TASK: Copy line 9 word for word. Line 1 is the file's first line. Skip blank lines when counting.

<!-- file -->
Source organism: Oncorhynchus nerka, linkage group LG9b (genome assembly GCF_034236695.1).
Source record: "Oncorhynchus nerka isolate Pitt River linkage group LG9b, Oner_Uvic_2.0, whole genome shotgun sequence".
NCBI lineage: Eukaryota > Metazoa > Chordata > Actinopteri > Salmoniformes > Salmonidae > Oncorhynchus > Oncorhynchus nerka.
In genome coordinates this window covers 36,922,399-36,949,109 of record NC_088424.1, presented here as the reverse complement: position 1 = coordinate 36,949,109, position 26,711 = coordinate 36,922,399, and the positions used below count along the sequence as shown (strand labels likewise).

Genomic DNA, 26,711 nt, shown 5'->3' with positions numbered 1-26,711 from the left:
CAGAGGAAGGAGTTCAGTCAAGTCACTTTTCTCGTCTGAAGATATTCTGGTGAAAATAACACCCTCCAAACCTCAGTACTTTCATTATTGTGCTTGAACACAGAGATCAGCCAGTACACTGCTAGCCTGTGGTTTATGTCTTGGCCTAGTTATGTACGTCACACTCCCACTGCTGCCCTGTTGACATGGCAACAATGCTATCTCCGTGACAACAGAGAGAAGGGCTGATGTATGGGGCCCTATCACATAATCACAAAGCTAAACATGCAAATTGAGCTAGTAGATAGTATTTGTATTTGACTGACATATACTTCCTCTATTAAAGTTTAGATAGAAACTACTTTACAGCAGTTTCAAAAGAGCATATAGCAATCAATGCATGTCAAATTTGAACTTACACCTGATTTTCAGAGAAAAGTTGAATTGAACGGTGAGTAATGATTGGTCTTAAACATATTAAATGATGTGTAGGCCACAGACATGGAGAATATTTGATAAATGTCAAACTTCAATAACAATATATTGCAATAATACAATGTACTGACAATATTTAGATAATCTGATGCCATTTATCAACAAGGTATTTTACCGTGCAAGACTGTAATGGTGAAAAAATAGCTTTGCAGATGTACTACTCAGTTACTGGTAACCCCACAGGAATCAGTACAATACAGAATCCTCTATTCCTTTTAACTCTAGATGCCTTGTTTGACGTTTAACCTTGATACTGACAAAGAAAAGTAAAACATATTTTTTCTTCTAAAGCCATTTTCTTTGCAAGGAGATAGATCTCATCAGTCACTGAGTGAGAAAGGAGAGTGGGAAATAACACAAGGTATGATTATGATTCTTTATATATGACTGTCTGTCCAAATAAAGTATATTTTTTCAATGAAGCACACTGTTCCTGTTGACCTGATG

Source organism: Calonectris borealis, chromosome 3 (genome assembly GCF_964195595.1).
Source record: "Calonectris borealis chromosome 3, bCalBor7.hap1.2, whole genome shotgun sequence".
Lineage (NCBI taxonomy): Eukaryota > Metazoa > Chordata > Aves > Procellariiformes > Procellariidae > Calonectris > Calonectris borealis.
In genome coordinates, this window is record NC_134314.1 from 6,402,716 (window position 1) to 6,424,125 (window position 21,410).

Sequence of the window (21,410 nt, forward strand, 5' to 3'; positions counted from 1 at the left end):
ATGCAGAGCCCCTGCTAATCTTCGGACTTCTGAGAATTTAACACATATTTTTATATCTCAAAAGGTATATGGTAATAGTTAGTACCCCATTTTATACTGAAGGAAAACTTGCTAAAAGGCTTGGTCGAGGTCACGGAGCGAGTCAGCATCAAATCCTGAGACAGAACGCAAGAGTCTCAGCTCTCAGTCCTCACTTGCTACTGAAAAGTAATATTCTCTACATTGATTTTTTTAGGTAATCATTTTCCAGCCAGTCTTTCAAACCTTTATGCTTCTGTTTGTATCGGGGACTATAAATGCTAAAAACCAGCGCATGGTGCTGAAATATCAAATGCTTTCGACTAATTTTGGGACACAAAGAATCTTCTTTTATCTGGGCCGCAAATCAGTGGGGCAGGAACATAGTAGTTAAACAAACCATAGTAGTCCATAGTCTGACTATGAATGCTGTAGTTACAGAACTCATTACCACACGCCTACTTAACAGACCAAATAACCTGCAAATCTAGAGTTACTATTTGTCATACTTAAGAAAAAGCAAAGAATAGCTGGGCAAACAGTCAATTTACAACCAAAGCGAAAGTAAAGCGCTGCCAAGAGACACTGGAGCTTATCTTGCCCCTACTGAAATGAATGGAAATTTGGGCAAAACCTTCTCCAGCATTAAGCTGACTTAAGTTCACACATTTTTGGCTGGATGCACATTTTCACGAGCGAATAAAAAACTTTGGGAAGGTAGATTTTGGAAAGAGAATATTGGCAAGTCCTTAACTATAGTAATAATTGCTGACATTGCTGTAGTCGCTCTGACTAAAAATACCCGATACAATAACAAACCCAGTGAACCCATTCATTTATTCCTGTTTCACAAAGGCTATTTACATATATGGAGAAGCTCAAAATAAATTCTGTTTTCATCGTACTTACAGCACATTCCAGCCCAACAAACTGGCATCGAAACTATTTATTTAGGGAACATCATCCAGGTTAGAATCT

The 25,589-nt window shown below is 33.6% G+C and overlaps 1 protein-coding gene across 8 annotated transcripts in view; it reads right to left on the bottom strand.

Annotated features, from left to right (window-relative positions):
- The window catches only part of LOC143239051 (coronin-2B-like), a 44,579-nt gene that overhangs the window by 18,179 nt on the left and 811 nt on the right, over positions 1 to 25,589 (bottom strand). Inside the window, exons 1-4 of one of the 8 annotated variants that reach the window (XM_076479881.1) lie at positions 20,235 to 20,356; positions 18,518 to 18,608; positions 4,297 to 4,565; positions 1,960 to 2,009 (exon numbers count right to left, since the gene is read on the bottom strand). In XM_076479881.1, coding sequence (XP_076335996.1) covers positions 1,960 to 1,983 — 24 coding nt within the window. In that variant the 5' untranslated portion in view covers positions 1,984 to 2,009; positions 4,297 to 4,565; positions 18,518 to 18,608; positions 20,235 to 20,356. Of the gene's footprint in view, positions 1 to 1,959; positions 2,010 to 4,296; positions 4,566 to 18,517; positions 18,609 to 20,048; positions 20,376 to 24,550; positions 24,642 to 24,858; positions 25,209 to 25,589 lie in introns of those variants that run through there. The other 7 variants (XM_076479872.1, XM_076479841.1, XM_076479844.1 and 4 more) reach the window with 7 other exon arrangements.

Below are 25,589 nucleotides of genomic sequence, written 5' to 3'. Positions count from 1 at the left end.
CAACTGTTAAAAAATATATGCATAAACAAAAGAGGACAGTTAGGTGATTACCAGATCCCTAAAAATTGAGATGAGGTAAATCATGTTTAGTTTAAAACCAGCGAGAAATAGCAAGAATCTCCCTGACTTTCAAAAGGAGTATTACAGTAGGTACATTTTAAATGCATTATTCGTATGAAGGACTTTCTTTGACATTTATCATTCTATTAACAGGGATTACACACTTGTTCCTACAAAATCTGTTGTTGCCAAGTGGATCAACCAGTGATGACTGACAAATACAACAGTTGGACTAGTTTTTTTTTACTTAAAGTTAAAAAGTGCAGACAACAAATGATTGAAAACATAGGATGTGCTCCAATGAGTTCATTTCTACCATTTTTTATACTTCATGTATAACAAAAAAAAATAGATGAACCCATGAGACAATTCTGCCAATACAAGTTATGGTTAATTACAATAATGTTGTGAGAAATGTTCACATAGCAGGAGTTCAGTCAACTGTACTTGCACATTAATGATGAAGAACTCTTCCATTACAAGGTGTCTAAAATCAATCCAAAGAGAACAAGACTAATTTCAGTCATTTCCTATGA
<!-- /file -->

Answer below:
Lineage (NCBI taxonomy): Eukaryota > Metazoa > Chordata > Aves > Procellariiformes > Procellariidae > Calonectris > Calonectris borealis.